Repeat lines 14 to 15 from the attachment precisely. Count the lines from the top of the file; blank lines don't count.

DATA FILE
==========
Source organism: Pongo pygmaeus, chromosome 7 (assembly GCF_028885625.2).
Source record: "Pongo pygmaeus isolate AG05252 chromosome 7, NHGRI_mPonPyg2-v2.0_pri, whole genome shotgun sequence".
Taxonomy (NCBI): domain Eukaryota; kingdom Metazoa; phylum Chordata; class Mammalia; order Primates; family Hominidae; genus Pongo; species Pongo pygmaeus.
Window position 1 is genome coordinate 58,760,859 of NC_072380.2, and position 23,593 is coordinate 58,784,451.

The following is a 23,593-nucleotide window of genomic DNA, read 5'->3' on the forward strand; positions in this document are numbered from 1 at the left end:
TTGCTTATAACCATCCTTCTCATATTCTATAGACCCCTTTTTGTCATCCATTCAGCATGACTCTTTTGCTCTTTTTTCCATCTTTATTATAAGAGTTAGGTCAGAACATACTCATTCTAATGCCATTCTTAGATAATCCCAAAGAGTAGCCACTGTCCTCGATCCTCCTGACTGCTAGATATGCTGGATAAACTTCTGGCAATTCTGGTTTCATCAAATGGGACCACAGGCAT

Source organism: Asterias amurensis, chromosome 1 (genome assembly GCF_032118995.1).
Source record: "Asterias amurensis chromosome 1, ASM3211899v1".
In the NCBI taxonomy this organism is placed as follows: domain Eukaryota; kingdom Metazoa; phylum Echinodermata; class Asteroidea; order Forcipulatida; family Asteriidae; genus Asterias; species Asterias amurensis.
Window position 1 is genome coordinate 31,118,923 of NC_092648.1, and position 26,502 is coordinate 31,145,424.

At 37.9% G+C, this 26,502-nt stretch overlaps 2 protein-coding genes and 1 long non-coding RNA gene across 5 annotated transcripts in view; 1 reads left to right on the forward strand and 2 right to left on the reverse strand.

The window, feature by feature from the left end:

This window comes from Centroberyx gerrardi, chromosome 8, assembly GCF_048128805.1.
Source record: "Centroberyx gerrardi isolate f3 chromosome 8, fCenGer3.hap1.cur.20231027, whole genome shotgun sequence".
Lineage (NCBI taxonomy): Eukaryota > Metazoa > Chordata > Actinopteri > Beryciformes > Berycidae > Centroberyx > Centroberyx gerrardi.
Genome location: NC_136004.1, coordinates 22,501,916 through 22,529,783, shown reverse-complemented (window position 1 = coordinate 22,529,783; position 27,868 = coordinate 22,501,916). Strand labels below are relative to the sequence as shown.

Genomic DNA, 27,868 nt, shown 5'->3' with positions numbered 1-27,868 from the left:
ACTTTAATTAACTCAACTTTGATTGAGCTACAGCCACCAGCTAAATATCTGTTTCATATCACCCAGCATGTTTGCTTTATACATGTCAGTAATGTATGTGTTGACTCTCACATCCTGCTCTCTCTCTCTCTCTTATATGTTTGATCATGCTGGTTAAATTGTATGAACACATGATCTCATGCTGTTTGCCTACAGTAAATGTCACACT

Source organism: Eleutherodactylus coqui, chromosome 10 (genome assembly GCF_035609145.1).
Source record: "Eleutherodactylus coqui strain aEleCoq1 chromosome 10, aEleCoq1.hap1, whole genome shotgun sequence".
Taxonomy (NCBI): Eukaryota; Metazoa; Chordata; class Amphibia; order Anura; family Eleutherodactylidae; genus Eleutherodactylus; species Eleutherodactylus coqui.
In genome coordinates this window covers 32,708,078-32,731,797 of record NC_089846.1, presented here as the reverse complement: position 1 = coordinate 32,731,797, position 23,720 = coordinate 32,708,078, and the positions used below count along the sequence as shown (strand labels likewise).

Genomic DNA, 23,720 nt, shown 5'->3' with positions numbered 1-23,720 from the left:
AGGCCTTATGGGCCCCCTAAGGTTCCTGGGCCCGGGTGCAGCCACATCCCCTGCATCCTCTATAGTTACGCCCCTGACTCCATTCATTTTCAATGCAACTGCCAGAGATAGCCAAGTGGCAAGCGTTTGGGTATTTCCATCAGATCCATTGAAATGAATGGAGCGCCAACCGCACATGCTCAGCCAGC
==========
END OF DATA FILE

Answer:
Source record: "Centroberyx gerrardi isolate f3 chromosome 8, fCenGer3.hap1.cur.20231027, whole genome shotgun sequence".
Lineage (NCBI taxonomy): Eukaryota > Metazoa > Chordata > Actinopteri > Beryciformes > Berycidae > Centroberyx > Centroberyx gerrardi.